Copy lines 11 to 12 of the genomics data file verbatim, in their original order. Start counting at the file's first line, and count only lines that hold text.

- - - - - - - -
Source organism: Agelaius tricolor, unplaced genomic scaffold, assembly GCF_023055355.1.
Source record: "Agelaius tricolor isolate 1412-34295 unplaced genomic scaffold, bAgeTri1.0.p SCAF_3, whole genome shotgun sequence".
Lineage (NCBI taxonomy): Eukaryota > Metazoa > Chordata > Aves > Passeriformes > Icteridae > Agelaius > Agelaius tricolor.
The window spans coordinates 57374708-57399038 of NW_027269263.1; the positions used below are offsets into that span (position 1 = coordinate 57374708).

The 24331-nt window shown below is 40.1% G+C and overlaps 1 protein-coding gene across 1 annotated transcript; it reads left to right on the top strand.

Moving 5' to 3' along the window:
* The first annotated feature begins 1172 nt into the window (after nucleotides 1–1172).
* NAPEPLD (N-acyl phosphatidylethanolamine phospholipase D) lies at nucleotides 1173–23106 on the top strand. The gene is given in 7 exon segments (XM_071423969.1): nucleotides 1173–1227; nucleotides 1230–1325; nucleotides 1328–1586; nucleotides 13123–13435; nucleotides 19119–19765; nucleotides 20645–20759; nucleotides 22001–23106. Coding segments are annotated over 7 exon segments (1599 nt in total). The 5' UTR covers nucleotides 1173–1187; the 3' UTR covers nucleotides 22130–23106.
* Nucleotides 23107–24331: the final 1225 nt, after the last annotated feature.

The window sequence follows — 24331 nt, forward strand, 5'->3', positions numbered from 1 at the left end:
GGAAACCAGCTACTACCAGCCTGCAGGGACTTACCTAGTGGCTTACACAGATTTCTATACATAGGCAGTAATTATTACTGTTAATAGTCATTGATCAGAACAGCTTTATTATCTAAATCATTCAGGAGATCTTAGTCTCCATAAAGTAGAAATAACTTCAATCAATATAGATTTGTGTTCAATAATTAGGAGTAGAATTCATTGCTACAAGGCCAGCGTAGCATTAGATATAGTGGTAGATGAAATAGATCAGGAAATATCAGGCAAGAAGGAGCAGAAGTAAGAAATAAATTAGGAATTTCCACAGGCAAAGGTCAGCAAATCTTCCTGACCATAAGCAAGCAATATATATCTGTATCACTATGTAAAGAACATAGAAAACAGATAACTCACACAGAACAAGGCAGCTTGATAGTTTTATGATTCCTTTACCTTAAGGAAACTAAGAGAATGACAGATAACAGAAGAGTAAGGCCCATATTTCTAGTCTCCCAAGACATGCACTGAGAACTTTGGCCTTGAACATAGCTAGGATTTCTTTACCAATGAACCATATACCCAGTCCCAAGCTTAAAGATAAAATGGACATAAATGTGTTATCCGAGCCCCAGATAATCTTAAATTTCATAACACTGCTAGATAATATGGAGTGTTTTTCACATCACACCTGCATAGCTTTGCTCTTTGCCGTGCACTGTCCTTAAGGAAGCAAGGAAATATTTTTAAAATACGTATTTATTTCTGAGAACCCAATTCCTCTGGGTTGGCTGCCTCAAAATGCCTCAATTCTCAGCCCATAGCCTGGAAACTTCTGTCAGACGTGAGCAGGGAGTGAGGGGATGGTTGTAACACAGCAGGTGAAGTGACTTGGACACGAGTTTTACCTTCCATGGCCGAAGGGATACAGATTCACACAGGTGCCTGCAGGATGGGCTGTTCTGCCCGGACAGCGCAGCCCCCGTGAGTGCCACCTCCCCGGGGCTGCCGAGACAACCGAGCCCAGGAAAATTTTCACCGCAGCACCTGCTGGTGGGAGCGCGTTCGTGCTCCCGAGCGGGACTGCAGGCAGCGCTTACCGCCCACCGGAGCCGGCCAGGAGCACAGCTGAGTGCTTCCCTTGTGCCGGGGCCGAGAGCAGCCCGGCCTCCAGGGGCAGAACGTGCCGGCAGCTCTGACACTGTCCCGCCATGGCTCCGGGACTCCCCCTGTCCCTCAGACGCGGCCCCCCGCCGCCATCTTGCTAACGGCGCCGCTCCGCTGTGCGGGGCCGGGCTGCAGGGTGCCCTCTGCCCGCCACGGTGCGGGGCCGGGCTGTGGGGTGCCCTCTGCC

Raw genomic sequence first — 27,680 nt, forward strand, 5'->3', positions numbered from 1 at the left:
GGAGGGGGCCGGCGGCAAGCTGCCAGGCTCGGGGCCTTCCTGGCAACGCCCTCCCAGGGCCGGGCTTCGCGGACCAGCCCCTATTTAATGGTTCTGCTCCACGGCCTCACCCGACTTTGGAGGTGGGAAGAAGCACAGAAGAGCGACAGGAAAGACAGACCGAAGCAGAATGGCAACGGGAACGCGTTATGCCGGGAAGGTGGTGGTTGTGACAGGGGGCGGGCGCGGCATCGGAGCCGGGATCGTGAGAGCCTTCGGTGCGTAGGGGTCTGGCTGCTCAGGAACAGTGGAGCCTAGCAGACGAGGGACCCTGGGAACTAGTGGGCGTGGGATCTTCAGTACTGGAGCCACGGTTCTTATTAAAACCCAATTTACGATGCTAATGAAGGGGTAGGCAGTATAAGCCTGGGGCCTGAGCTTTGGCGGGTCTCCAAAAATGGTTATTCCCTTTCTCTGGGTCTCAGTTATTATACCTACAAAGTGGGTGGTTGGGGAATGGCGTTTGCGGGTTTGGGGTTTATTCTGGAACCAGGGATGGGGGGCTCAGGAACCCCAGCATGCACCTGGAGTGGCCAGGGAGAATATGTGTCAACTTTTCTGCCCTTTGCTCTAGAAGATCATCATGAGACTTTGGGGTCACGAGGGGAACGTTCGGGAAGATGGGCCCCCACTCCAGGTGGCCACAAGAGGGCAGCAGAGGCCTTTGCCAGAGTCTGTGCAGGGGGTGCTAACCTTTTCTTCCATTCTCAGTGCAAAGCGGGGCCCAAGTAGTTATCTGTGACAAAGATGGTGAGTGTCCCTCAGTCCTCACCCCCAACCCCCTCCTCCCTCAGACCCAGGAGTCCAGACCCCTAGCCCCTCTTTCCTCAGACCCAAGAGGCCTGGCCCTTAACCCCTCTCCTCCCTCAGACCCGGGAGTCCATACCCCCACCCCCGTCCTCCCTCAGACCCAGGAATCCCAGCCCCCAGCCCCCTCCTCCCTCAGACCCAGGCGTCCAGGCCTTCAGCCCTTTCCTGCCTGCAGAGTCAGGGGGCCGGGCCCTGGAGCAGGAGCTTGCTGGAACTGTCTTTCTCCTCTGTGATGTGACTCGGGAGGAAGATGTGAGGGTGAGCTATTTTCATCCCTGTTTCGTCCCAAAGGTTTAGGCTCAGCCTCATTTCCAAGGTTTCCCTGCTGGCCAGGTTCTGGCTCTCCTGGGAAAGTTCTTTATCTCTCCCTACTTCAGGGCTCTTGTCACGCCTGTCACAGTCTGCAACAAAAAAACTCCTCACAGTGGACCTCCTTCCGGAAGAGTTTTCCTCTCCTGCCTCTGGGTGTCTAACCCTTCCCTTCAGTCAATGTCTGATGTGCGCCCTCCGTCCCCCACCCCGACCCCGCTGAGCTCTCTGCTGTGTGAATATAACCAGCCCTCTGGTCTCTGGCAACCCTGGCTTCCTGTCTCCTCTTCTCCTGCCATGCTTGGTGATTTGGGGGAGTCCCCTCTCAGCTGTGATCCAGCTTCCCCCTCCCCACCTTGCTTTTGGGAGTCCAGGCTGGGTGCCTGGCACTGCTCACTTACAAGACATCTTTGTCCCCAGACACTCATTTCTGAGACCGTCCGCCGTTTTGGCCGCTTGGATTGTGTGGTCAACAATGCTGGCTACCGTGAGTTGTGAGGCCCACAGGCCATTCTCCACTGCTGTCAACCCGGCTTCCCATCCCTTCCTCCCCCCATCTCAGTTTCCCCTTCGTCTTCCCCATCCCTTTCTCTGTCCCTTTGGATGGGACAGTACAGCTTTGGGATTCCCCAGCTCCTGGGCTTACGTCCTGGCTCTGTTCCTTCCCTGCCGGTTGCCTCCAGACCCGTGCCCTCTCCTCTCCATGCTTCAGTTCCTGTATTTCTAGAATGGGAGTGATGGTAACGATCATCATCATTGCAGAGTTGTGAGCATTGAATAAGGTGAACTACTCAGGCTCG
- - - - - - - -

GGAAACCAGCTACTACCAGCCTGCAGGGACTTACCTAGTGGCTTACACAGATTTCTATACATAGGCAGTAATTATTACTGTTAATAGTCATTGATCAGAACAGCTTTATTATCTAAATCATTCAGGAGATCTTAGTCTCCATAAAGTAGAAATAACTTCAATCAATATAGATTTGTGTTCAATAATTAGGAGTAGAATTCATTGCTACAAGGCCAGCGTAGCATTAGATATAGTGGTAGATGAAATAGATCAGGAAATATCAGGCAAGAAGGAGCAGAAGTAAGAAATAAATTAGGAATTTCCACAGGCAAAGGTCAGCAAATCTTCCTGACCATAAGCAAGCAATATATATCTGTATCACTATGTAAAGAACATAGAAAACAGATAACTCACACAGAACAAGGCAGCTTGATAGTTTTATGATTCCTTTACCTTAAGGAAACTAAGAGAATGACAGATAACAGAAGAGTAAGGCCCATATTTCTAGTCTCCCAAGACATGCACTGAGAACTTTGGCCTTGAACATAGCTAGGATTTCTTTACCAATGAACCATATACCCAGTCCCAAGCTTAAAGATAAAATGGACATAAATGTGTTATCCGAGCCCCAGATAATCTTAAATTTCATAACACTGCTAGATAATATGGAGTGTTTTTCACATCACACCTGCATAGCTTTGCTCTTTGCCGTGCACTGTCCTTAAGGAAGCAAGGAAATATTTTTAAAATACGTATTTATTTCTGAGAACCCAATTCCTCTGGGTTGGCTGCCTCAAAATGCCTCAATTCTCAGCCCATAGCCTGGAAACTTCTGTCAGACGTGAGCAGGGAGTGAGGGGATGGTTGTAACACAGCAGGTGAAGTGACTTGGACACGAGTTTTACCTTCCATGGCCGAAGGGATACAGATTCACACAGGTGCCTGCAGGATGGGCTGTTCTGCCCGGACAGCGCAGCCCCCGTGAGTGCCACCTCCCCGGGGCTGCCGAGACAACCGAGCCCAGGAAAATTTTCACCGCAGCACCTGCTGGTGGGAGCGCGTTCGTGCTCCCGAGCGGGACTGCAGGCAGCGCTTACCGCCCACCGGAGCCGGCCAGGAGCACAGCTGAGTGCTTCCCTTGTGCCGGGGCCGAGAGCAGCCCGGCCTCCAGGGGCAGAACGTGCCGGCAGCTCTGACACTGTCCCGCCATGGCTCCGGGACTCCCCCTGTCCCTCAGACGCGGCCCCCCGCCGCCATCTTGCTAACGGCGCCGCTCCGCTGTGCGGGGCCGGGCTGCAGGGTGCCCTCTGCCCGCCACGGTGCGGGGCCGGGCTGTGGGGTGCCCTCTGCC

Raw genomic sequence first — 27,680 nt, forward strand, 5'->3', positions numbered from 1 at the left: